How To Respect The Intelligence Of The Reader

by Sean D'Souza

There are writers. And there are writers.
But you see I was a cartoonist.

It was way back in the year 1988

I was drawing cartoon strips for a very popular newspaper called ‘Mid-Day’. And every day, I’d draw a new strip, and submit it to the newspaper. And since it was back in the days before the Internet, I often had to get on a train, travel 20 miles (about 20 kilometres), walk for 15 minutes to get to the newspaper office before the 7:30 am deadline.

One day I ran into the editor. And he commended me on my cartoons. “But there’s one thing you can do to make it better”, he said.

You need to respect the intelligence of the reader

“You need to write the joke, so that the reader almost gets it,” he said. “And that way the reader anticipates the humour and has twice the laugh. If you go into too much detail and explain the joke in your comic strip, you lose out on the punch. The reader feels cheated. And it’s all because you haven’t respected their intelligence.”

As a writer you need to respect the intelligence of the reader too…

In your writing, you’ll often find that the story you’re telling is coming to an obvious end. And so, you simply leave out the obvious end. You simply let the reader make up the story in their own mind.

So how do you do this ‘intelligence’ bit? Let’s look at an example.

My friend Karen has no problem exercising. Rain, cold, even boiling hot weather doesn’t stop her from putting on those sneakers and bounding out the door.
I have no such luck. I hate exercise. Every cell in my body rises up in mutiny at the thought of doing any repetitive movement.
The flip side is that I love food. And as you probably know, I’m fussy about cooking a variety of great food.

You see the problem, don’t you?
Which is why I had to invent the ‘chocolate motivator.’

As you’re reading the last line of the first paragraph, you’ve already figured out that I love food.
And hate exercise. What happens next? You as a reader already know the answer, so I have to respect your intelligence. Which is why instead of belabouring how many pounds/kilos I put on, I simply move ahead in a swift, nimble way. Your brain fills in the blanks. And whether you consciously think about it or not, you realise I’m respecting your intelligence.

Respecting the intelligence also allows for drama in your writing.
As you noticed, having spared you the details of the whole ‘weight issue’, I went on to talk about the ‘chocolate motivator’. Now I’ve got you even more interested, because you want to know more about the ‘chocolate motivator’.

You can now use something really unusual to let the customer slide through your article, or you can even use something the customer isn’t expecting at all.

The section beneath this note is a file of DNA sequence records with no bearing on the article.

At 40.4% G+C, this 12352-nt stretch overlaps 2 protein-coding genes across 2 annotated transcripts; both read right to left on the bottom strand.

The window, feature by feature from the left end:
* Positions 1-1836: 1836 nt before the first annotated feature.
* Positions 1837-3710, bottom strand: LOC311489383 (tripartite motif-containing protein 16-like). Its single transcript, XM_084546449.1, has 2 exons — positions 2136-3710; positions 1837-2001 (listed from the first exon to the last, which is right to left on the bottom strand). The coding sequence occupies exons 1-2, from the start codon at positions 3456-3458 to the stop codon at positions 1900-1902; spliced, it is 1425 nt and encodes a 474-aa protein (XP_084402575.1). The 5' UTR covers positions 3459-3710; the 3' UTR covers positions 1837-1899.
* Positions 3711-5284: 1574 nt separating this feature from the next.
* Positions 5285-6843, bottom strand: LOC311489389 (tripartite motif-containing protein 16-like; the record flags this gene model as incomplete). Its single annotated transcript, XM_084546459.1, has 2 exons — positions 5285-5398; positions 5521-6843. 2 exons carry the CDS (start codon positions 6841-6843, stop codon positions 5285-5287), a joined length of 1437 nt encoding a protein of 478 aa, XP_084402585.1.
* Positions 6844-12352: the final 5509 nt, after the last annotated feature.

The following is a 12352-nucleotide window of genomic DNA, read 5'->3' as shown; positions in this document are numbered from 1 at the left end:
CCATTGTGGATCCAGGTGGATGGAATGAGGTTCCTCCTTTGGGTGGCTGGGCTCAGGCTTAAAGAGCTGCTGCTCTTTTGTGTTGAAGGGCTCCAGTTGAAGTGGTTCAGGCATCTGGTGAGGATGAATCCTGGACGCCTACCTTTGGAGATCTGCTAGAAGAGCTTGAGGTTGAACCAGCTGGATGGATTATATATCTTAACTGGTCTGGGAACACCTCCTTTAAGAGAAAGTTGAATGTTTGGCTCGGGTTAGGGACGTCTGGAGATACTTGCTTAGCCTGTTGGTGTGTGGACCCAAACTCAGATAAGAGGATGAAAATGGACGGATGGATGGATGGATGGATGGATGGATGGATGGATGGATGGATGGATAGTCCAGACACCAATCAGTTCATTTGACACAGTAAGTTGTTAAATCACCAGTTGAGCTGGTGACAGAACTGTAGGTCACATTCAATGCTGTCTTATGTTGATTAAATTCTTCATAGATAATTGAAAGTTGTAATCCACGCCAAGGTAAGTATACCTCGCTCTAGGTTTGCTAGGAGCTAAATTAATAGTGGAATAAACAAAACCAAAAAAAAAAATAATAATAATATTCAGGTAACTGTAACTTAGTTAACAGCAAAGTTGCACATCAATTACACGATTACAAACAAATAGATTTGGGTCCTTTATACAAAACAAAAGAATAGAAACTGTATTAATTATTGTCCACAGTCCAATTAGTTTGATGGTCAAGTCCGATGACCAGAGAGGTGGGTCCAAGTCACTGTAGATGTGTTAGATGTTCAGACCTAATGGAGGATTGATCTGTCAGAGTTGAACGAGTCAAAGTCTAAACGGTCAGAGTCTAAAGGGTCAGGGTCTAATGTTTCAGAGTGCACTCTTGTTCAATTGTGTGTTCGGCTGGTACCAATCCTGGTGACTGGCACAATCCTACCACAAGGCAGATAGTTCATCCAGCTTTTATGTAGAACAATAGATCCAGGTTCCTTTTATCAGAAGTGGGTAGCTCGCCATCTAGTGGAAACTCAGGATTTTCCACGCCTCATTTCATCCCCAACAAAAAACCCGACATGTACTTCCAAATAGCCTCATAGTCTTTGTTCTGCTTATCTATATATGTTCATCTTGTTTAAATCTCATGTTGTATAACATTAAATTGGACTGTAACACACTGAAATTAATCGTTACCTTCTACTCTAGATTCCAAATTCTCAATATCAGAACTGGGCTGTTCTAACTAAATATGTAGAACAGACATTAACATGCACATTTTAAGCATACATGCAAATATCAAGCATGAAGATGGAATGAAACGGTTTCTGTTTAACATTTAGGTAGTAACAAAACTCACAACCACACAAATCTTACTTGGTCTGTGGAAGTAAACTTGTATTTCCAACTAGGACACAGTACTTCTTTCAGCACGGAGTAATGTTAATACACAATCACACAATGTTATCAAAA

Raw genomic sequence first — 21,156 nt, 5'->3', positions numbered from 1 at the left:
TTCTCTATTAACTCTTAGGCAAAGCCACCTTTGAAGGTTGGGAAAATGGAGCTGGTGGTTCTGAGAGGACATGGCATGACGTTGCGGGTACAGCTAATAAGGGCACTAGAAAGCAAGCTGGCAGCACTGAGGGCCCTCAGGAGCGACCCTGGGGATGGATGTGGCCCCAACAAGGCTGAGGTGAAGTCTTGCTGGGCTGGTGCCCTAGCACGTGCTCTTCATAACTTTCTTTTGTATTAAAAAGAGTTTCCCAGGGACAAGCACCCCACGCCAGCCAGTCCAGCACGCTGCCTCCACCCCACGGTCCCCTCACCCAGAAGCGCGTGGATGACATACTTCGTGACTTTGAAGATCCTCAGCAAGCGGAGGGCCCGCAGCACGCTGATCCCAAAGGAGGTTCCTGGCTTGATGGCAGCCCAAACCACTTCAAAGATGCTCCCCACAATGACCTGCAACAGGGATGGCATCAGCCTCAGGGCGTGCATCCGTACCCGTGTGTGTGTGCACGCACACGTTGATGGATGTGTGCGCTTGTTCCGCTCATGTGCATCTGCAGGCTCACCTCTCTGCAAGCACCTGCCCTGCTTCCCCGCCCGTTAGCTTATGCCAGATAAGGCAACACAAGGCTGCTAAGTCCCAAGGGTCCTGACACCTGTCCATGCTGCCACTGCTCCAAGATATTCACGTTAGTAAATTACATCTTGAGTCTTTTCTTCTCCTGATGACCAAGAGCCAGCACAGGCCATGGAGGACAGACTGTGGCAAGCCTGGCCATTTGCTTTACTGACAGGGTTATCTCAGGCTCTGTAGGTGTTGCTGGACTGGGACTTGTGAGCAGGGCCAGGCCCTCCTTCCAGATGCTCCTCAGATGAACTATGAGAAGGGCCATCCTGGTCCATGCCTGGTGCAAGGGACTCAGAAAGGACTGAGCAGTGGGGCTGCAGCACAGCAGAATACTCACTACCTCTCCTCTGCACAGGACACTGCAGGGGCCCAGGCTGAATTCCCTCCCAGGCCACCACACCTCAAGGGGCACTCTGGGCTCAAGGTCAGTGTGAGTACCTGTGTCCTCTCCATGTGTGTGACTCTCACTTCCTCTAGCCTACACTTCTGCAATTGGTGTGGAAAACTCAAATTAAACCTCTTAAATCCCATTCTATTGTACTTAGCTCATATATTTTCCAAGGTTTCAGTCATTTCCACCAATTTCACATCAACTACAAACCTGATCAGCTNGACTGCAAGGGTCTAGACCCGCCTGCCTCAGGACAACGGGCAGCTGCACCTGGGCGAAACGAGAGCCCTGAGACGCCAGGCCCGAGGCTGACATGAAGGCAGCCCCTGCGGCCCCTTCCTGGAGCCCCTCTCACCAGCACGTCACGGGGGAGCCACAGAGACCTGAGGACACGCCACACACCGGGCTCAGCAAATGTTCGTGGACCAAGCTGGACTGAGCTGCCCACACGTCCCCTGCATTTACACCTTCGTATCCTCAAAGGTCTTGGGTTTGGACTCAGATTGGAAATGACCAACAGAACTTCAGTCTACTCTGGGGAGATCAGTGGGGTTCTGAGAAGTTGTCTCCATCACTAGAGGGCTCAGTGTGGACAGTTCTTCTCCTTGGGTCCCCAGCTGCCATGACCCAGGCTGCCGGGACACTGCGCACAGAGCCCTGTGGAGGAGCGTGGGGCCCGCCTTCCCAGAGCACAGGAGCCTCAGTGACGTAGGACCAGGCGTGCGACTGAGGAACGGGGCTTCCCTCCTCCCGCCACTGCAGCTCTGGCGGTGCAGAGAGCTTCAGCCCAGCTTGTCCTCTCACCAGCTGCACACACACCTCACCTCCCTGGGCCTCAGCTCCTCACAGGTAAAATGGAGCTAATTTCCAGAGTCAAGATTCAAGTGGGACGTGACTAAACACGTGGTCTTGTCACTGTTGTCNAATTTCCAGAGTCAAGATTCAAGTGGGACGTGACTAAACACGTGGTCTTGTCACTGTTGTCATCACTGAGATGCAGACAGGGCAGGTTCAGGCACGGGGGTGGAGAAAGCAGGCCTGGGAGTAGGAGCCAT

Let’s have a look at an example:

My friend Karen has no problem exercising. Rain, cold, even boiling hot weather doesn’t stop her from putting on those sneakers and bounding out the door.
I have no such luck. I hate exercise. Every cell in my body rises up in mutiny at the thought of doing any repetitive movement.
The flip side is that I love food. And as you probably know, I’m fussy about cooking a variety of great food.

And despite this perfect storm, I lost six pounds in less than two weeks.
And it’s all due to the invention of the ‘chocolate motivator.’

See what happened above?
In a piece, you can still respect the reader, and yet bring in something so disconnected that the reader is yanked out of their mid-afternoon snooze. Suddenly they’re paying close attention. And then having got their attention, you lead them merrily through the article using drama and flow.

Writing with drama and flow a learned skill
You need to know when to tell your story. And when to shut up. But mostly you need to respect the intelligence of your reader. It’s only then that you get the reader’s respect back. :)

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{ 3 comments… read them below or add one }

Vic of BusinessAccent July 23, 2009 at 9:43 pm

I totally agree, understanding and respecting the wants and desires of your readers can turn them on. We shall write not to fulfill our selves, but we shall write to satisfy our readers. Thanks for the great post!

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Colin July 26, 2009 at 10:31 pm

Hello Shaun

Thanks for these articles. I’ll get to reading them all ;o)

Best regards.

Colin

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Jon P July 27, 2009 at 5:19 am

Sean, thanks.

For me, this is very timely. I’m just now launching into writing a blog and articles to support my business. Like you, I don’t have a background in writing, so the ideas are jumping out of my head, but technique (or lack thereof) is holding me back. These articles will help.

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